By Whitney Capps
To live a life of we over me, we have to choose Jesus over ourselves—over our own comfort, convenience, and preconceived ideas. Here’s the hard truth: I will never choose others over myself if I won’t choose Jesus over me.
Churches may be handicapped by poor or ineffective leadership to be sure. But friend, churches may also be handicapped by immature, selfish members.
I think that’s why much of the New Testament, mainly the letters (Ephesians, Philippians, 1 Peter, etc.), deals with healthy church life, community-building, and the collective grace and holiness of God’s people.
God is specific about what the church is to believe and how it is to behave. Most of the time, God’s list and my list don’t exactly match up. This was so, so hard for me. Church is much more than I had believed.
It reminds me of a girl who, when planning her wedding, was a bridezilla on steroids. Everything had to be just the way she wanted it to be.
She had been, and I quote, “Dreaming about this day her whole life. It deserved to be perfect.” She made nearly everyone, including her future husband, miserable.
It became clear that she was far more in love with the idea of a wedding than with the idea of a marriage.
I wasn’t that kind of bride, but I’ve been that kind of church member. I love the idea of church, but I had a really specific idea of what it should look like. My dream of the perfect church was making everybody miserable.
I’ve been doing church for all of my life. My dad is my pastor. When Chad and I got married, Chad said he felt called to help my dad start and build the church we are now a part of.
I’ve never been in a church that wasn’t led by my dad. That means, in a manner of speaking, church is the family business.
It’s been my life. I did all the Vacation Bible Schools, went to youth camp, and dined at many covered dish meals. My earliest memories of Sunday School were around a kidney shaped table. This church thing runs deep.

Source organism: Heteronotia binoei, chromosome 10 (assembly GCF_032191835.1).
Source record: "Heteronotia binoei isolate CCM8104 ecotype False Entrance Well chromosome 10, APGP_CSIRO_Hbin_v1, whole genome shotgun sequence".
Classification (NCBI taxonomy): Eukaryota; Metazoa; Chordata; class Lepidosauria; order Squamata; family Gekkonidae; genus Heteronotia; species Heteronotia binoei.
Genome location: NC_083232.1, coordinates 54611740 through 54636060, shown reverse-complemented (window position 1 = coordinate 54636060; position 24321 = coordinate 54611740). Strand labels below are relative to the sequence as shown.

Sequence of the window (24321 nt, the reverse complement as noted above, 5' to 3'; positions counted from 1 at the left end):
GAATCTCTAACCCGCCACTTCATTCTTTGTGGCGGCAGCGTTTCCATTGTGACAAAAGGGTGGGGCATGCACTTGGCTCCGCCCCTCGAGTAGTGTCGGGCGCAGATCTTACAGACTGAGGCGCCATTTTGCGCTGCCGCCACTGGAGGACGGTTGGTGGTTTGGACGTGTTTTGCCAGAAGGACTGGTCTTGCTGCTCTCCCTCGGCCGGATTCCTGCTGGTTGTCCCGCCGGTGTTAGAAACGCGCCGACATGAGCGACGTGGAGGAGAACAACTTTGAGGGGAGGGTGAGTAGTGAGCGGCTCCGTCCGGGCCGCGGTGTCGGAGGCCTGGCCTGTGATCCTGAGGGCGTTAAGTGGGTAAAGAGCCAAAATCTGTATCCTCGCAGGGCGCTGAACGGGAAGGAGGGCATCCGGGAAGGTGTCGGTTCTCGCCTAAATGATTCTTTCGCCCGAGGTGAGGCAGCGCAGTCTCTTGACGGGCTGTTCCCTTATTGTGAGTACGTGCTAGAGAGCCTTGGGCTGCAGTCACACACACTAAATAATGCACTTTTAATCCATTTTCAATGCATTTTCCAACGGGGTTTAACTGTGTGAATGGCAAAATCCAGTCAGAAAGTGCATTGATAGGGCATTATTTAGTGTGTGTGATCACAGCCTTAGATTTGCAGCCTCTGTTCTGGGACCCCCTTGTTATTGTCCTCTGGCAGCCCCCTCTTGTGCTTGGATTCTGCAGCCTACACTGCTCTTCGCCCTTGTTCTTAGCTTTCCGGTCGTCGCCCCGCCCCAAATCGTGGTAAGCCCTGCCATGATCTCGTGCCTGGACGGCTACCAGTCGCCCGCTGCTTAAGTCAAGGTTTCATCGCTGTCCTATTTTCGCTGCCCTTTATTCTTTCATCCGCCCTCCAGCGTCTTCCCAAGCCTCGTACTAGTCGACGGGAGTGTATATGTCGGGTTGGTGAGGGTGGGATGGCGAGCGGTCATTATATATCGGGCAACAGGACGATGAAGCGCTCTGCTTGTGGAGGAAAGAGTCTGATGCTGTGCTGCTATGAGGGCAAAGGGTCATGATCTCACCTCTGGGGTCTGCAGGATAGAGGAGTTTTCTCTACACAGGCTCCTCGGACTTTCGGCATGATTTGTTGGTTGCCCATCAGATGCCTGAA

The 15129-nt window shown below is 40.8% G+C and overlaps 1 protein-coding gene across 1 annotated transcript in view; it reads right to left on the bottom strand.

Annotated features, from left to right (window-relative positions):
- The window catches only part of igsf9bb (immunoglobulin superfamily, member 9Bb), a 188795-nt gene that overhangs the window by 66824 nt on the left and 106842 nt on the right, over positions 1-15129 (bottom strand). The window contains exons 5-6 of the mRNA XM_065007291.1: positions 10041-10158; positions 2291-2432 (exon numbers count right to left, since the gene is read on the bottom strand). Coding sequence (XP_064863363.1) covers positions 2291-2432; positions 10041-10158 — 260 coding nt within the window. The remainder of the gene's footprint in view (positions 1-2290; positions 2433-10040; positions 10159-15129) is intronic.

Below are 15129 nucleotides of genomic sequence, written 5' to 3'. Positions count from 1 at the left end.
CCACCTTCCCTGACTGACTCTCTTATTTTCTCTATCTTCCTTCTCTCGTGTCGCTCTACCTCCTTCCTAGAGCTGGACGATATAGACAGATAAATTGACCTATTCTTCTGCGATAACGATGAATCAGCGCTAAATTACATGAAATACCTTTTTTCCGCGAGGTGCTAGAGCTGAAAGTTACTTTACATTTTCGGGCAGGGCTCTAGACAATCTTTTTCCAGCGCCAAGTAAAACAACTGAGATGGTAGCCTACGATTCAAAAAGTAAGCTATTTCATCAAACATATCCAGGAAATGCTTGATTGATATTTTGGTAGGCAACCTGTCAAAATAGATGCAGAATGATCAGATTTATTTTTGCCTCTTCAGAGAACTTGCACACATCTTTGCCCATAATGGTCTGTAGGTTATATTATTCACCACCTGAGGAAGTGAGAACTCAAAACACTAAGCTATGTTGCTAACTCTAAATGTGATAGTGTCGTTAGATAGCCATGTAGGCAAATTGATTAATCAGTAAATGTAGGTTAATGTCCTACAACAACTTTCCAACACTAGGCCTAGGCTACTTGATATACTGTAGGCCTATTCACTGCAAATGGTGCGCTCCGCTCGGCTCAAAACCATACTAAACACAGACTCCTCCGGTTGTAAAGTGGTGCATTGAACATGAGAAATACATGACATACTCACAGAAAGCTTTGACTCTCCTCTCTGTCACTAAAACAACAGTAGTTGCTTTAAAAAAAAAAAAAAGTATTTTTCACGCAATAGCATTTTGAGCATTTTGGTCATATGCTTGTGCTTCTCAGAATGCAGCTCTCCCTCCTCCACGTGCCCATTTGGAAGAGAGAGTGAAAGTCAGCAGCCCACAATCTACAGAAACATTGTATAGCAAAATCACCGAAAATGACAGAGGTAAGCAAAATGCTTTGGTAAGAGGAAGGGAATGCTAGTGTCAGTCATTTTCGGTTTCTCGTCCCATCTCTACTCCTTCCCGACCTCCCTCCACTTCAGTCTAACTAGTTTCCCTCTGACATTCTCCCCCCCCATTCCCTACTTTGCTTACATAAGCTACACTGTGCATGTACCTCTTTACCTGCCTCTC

There have been unbelievable highs and hard, hard lows. But over the last few years church has been super tough, like cried-my-pillow-soggy tough.
I became discouraged by this whole idea of church life. I began to focus on how church made me bitter instead of how church made me better. I was ready to quit.
After all, I could grow spiritually anywhere, even by myself. Why stay here to endure the hurt and frustration when I could experience community anywhere?
Remember, this church thing is embedded deep in my spiritual DNA. So I decided to see if God was actually committed to this idea of local, visible, “they-know-me-too-well” kind of church. Maybe I could make my peace with just being a part of the global, invisible church?
Spoiler alert. It’s the first. As it turns out, God cares deeply about the local, personal church. His goal for the church is so much greater than sweet Sunday services and polite fellowship. God’s goal is that we would grow in Christlikeness—so that each day we look a little more like Jesus and a little less like ourselves.
WHITNEY CAPPS (@whitneycapps) is a national speaker for Proverbs 31 Ministries and a writer for the new Bible app First 5, reaching more than 1,000,000 people daily. As a Bible study geek, Whitney’s delight is to dig into God’s Word for profound yet practical truth. She is the author of Sick of Me and group Bible study We Over Me, from which this is excerpted and adapted with permission.